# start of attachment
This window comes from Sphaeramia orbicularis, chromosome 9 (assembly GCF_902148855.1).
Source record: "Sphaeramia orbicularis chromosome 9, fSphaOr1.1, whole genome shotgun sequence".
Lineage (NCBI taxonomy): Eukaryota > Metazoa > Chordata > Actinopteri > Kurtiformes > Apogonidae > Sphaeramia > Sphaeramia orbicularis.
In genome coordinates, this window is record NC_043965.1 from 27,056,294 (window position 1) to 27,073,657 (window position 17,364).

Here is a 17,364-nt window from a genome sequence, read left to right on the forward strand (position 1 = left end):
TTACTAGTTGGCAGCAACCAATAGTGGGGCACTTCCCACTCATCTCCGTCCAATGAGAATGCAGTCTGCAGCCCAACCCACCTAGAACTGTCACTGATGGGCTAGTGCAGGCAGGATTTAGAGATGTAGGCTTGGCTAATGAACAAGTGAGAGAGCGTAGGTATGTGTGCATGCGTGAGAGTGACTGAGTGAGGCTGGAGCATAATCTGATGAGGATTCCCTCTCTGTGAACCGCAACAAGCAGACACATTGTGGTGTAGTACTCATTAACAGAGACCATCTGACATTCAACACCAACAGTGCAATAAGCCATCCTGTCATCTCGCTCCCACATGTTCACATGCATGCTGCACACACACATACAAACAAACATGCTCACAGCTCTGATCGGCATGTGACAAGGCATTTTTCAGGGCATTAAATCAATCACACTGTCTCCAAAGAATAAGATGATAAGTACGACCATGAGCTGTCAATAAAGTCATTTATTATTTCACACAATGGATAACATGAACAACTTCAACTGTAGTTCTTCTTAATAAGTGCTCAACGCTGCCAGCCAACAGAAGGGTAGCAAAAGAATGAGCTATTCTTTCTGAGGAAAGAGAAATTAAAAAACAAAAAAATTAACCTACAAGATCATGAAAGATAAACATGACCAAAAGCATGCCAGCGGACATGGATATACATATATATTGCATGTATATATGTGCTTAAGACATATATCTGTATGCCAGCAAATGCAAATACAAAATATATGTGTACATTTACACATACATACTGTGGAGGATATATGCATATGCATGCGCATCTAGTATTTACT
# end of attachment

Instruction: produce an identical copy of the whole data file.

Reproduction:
This window comes from Sphaeramia orbicularis, chromosome 9 (assembly GCF_902148855.1).
Source record: "Sphaeramia orbicularis chromosome 9, fSphaOr1.1, whole genome shotgun sequence".
Lineage (NCBI taxonomy): Eukaryota > Metazoa > Chordata > Actinopteri > Kurtiformes > Apogonidae > Sphaeramia > Sphaeramia orbicularis.
In genome coordinates, this window is record NC_043965.1 from 27,056,294 (window position 1) to 27,073,657 (window position 17,364).

Here is a 17,364-nt window from a genome sequence, read left to right on the forward strand (position 1 = left end):
TTACTAGTTGGCAGCAACCAATAGTGGGGCACTTCCCACTCATCTCCGTCCAATGAGAATGCAGTCTGCAGCCCAACCCACCTAGAACTGTCACTGATGGGCTAGTGCAGGCAGGATTTAGAGATGTAGGCTTGGCTAATGAACAAGTGAGAGAGCGTAGGTATGTGTGCATGCGTGAGAGTGACTGAGTGAGGCTGGAGCATAATCTGATGAGGATTCCCTCTCTGTGAACCGCAACAAGCAGACACATTGTGGTGTAGTACTCATTAACAGAGACCATCTGACATTCAACACCAACAGTGCAATAAGCCATCCTGTCATCTCGCTCCCACATGTTCACATGCATGCTGCACACACACATACAAACAAACATGCTCACAGCTCTGATCGGCATGTGACAAGGCATTTTTCAGGGCATTAAATCAATCACACTGTCTCCAAAGAATAAGATGATAAGTACGACCATGAGCTGTCAATAAAGTCATTTATTATTTCACACAATGGATAACATGAACAACTTCAACTGTAGTTCTTCTTAATAAGTGCTCAACGCTGCCAGCCAACAGAAGGGTAGCAAAAGAATGAGCTATTCTTTCTGAGGAAAGAGAAATTAAAAAACAAAAAAATTAACCTACAAGATCATGAAAGATAAACATGACCAAAAGCATGCCAGCGGACATGGATATACATATATATTGCATGTATATATGTGCTTAAGACATATATCTGTATGCCAGCAAATGCAAATACAAAATATATGTGTACATTTACACATACATACTGTGGAGGATATATGCATATGCATGCGCATCTAGTATTTACT